Limpia Bota/ Shoe Shine Boys are everywhere. I suggest that you take the time to get a shoeshine. These shoe shine people do work hard and a shine will never hurt. Usually, a shine costs around $10 to $20 pesos (and a little tip if you are pleased with the shine). One important thing. – DO NOT GIVE NON-PESO COINS TO THE STREET PEOPLE or when paying for anything. It is useless to them because no place will exchange pocket change for pesos. No exchange house will take coins. If you want to give non-Dominican pesos to someone, especially the people in the streets make sure it is the paper type.

Go out late. When going out at night to a bar to dance, drink, or people watch. Remember, Dominicans usually go out late at night after it has cooled off. This means that bars are not busy until late. Some places are empty before midnight, especially on the weekends. Take a nap and wait to go out unless you want to be the only person in the place.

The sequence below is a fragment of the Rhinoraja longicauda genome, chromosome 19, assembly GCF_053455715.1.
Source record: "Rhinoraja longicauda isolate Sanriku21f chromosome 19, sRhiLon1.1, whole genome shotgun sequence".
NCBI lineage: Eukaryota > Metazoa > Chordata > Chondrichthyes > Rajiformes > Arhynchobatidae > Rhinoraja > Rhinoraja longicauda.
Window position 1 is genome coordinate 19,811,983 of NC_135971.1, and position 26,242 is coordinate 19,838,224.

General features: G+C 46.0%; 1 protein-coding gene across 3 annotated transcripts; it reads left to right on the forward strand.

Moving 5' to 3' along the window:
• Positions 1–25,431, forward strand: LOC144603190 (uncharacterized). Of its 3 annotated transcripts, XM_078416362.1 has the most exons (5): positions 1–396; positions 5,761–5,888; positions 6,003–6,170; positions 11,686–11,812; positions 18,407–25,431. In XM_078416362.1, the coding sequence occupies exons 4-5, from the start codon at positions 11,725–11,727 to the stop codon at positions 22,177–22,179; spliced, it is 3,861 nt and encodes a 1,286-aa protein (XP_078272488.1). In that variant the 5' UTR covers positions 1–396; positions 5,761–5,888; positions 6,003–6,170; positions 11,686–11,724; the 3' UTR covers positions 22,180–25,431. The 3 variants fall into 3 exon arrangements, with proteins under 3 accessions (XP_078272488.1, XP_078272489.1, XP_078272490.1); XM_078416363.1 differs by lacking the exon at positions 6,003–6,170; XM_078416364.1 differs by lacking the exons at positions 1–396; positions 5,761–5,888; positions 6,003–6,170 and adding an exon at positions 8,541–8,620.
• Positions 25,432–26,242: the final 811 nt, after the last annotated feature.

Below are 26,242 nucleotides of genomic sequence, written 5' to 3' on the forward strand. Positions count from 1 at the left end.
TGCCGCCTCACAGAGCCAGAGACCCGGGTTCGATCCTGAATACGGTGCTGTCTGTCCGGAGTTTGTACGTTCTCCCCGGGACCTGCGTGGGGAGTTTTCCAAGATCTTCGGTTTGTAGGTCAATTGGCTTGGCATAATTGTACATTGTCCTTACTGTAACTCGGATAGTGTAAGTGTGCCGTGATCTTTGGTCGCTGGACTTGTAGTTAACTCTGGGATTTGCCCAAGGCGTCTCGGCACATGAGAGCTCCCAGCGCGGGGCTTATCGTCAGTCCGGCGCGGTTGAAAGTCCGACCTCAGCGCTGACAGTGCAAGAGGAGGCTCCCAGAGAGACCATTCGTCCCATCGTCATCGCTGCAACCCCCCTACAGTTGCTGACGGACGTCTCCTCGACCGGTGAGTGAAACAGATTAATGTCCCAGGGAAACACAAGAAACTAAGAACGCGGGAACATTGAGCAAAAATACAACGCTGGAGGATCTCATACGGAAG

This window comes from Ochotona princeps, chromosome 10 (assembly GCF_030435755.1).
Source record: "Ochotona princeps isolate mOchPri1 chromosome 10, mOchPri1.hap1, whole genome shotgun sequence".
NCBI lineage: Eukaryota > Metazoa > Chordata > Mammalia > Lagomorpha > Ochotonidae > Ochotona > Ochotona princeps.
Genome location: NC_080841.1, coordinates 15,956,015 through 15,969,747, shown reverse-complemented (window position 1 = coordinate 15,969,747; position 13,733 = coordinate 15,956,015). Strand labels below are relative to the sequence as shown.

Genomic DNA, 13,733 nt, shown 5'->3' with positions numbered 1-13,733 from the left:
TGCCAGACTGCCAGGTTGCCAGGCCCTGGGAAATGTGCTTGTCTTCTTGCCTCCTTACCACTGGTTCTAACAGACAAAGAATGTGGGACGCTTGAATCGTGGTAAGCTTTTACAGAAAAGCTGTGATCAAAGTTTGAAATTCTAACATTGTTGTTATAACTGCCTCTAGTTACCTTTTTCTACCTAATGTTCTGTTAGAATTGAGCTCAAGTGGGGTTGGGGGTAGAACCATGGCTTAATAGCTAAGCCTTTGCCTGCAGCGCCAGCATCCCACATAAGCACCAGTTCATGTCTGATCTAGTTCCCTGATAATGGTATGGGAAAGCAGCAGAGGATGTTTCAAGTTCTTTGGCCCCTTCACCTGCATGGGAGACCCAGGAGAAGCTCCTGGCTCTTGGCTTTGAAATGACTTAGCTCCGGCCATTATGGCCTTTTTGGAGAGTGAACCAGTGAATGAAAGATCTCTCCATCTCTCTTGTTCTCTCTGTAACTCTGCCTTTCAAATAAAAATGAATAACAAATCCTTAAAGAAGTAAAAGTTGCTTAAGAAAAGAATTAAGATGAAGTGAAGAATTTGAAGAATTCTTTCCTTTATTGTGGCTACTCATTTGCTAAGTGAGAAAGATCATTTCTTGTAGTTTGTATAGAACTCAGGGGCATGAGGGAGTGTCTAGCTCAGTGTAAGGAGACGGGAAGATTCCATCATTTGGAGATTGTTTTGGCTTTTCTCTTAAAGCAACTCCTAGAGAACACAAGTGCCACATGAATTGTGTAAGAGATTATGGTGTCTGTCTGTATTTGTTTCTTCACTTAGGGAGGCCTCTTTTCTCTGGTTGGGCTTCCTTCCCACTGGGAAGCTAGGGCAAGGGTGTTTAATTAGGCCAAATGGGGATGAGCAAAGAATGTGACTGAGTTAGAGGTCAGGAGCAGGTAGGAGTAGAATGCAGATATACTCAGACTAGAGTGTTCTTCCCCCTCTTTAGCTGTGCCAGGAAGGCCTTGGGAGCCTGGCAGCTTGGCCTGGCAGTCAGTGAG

Drinking – Imbibing

Hide the smell. Remember, in true Dominican fashion, if you have a drink and need to go somewhere where you don’t want the alcohol smell lingering, make sure to (as I call it “suck a Euk”). Get a Hall’s (eucalyptus) candy, called mentoehol here, at the Colmado to get rid of the smell. It is the Dominican way.

STAY HYDRATED. Drinking mass quantities of alcohol without sufficient water intake can be bad, especially in such a hot climate. Alcohol does not hydrate your body as water does.

A nice cold NORMAL Presidente beer at the beach
A nice cold NORMAL Presidente beer at the beach

Presidente Beer. Presidente is the favorite beer in DR. When you order make sure to specify LÑight or Regular. I always laugh. The bottle does not say “Regular”. It is either a beer or a light. Not here. You need to specify Regular or Light or usually you will get a light beer.